Artifacts from Muslim world on display in New York
NEW YORK (PAN): The New Galleries from the Art of Arab countries, Turkey, Iran, Central and South Asia and Afghanistan were displayed on Monday in the Metropolitan Museum of Art in New York.
The 15 new galleries, including five historical objects from Afghanistan’s Ghazni City, were showcased at the museum at a ceremony attended by hundreds of culturists and art lovers.
Afghanistan’s relics included two Ghaznavid-era bronze bowls inscribed with Arabic text. The Ghaznavids ruled the region from Afghanistan to northern India from 977 through 1186. Other three items include rare 13th century wall tiles, engraved with animals, from the Ghori era.
Ghazni is to become the Centre of Islamic Culture and Civilisation in 2013 based on a decision taken by culture ministers from Muslim countries in 2007 in Tripoli, the capital of Libya, and approved by the Islamic Educational, Scientific and Cultural Organisation (ISESCO).
Repaired at a cost of $50 million, the new galleries are part of an important collection of Islamic Art at the museum, considered to be the best and inclusive, highlighting interactions between various cultures.
Thomas P. Campbell, the director and CEO of the museum, said: "Today is a landmark day for the Metropolitan Museum as we celebrate the new Galleries for the Art of the Arab Lands, Turkey, Iran, Central and South Asia -- a spectacular achievement for the museum and its Islamic Art Department."
Campbell added the new galleries highlighted their goal of the museum's inclusiveness and this was a defining moment in the life of the Met, after which it would never quite be the same again to exhibit the depth and magnificence of the Islamic tradition.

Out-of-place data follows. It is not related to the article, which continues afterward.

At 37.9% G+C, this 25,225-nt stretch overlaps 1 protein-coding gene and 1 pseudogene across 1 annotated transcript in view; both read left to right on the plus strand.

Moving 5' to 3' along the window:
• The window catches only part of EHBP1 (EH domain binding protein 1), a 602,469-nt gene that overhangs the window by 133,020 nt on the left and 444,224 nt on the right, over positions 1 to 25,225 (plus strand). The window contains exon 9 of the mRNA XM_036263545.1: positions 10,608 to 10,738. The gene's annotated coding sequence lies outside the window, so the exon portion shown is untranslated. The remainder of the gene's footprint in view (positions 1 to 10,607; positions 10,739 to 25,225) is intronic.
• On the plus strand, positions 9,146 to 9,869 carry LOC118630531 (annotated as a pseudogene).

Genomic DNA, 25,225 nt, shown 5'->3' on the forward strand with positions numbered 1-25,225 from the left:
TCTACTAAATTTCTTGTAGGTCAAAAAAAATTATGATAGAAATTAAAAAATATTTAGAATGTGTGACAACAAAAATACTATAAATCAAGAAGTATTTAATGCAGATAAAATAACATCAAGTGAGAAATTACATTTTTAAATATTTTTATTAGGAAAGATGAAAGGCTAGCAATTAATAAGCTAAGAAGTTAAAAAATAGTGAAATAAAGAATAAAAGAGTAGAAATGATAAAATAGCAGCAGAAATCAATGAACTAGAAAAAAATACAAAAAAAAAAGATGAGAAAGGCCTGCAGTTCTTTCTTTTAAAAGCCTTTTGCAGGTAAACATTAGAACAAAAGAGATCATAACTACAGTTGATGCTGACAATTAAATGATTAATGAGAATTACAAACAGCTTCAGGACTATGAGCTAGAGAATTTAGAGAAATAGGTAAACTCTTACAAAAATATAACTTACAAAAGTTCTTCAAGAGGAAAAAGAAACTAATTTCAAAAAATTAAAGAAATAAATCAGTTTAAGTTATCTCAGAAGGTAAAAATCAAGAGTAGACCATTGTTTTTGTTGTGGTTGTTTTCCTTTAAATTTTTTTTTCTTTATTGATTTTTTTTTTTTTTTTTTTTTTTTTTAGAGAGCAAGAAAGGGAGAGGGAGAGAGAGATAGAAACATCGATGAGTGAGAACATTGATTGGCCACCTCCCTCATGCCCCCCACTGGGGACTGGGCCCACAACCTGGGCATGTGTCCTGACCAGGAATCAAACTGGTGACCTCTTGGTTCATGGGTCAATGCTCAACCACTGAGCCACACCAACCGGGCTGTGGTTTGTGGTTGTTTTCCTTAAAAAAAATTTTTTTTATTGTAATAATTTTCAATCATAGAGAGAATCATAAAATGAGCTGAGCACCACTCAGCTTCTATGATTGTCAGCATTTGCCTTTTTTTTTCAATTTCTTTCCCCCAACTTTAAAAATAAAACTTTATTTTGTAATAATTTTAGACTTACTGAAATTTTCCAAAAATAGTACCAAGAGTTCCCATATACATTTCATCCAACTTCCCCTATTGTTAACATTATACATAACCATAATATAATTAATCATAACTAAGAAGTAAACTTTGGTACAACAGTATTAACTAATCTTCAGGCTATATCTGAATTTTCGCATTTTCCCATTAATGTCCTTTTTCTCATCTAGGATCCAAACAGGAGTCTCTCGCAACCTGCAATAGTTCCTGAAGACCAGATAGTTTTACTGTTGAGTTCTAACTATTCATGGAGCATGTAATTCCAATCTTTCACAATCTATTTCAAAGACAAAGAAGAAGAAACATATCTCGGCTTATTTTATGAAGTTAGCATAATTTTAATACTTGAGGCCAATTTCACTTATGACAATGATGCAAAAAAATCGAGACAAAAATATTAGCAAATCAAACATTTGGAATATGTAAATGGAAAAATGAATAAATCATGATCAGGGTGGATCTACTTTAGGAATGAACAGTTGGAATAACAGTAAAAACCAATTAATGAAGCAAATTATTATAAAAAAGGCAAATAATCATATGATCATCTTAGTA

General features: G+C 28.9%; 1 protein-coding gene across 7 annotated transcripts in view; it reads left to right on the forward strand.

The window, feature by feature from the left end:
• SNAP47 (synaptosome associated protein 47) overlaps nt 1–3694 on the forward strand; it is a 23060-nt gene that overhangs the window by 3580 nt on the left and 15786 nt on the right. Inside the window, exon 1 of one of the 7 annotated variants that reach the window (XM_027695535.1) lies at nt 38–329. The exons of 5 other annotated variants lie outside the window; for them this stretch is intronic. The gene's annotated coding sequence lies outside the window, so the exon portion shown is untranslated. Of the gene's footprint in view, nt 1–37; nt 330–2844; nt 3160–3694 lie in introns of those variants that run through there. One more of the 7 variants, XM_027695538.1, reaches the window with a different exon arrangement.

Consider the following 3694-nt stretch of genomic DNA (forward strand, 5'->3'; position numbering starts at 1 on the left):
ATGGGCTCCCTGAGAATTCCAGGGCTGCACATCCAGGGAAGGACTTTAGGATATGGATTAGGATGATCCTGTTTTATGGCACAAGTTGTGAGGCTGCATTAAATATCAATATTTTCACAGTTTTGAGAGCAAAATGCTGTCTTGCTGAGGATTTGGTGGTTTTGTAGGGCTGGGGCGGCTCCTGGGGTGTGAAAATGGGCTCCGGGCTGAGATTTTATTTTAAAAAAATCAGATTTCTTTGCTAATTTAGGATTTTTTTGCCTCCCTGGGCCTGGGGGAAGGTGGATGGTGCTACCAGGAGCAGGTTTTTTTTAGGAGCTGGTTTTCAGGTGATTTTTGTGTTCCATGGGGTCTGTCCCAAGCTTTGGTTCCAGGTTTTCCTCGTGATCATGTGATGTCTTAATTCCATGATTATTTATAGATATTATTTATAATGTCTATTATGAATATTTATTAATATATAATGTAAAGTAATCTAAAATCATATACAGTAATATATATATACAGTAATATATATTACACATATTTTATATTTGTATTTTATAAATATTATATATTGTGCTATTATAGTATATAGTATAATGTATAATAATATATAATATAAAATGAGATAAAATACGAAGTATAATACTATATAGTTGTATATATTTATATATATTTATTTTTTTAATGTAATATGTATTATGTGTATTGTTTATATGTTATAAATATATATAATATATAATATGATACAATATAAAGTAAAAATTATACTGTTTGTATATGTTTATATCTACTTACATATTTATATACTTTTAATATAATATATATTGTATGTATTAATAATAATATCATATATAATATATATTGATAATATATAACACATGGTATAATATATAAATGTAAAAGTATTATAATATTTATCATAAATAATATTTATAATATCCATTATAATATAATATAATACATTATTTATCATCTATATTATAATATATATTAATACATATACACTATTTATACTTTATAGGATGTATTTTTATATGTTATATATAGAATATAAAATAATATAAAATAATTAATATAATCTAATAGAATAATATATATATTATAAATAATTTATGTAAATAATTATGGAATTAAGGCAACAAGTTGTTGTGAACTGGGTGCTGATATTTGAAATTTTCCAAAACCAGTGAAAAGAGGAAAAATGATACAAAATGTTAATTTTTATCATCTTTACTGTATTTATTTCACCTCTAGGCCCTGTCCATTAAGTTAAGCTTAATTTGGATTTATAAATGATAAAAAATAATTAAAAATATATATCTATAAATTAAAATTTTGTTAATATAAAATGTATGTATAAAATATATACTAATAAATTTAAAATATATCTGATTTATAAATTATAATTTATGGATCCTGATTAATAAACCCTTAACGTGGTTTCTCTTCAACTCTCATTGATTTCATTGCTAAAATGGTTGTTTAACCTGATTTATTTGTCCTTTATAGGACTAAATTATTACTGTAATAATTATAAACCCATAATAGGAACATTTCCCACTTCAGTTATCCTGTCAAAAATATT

"These 15 new galleries now trace the full course of Islamic civilisation, over a span of 14 centuries, from the Middle East to North Africa, Europe, and Central and South Asia," he said.
The geographic emphasis signalled the revised perspective they had on the important collection, recognising the monumentality of Islam did not create a single, monolithic artistic expression. Instead, they connected a vast cultural expanse through centuries of change and influence, he continued.
The director said: "We must recognise that we live in a nation where a widespread consciousness about the Islamic world really did not exist until 10 years ago, and that awareness came at one of the darkest hours in American history."
Sheila Canby, head of the museum’s Islamic Art Department, said many valuable historical objects had been collected from different regions, whose value could not be underestimated.
Donated or purchased over the 140-year-long history of the museum, the exhibits include 12,000 artifacts from Spain in the west to India in the east, indicating all styles of arts beyond the seventh century. The first collection of the items was showcased in 1975.
Some archaeologists and artificers have embarked a comprehensive maintenance programme for the objects, including the museum’s handwritings and glass items, as well as exceptional mats, as part of the galleries’ refurbishment.
One masterpiece is the luxurious Damascus Room built in 1707, the best pattern of a wealthy Syrian’s house during the Ottoman period. Also on display is an alter (adytum), decorated with blue and ultramarine tiles, from the 14th-century Esfahan.
The new galleries were closed because of the rehabilitation work in May 2003. The programmes designed for maintenance are supported by cultural organisations and activists, such as Charmen and Bezhan Musawer Rahmani, Islamic Art Foundation, Aqa Khan Music Initiative, Agha Khan Cultural Foundation Union, American Organisation for Studies on Iran, Moroccan-American Cultural Centre.
Maryam Ekhtyar, a senior researcher of the galleries, told Pajhwok Afghan News the repairs and research took eight years to complete.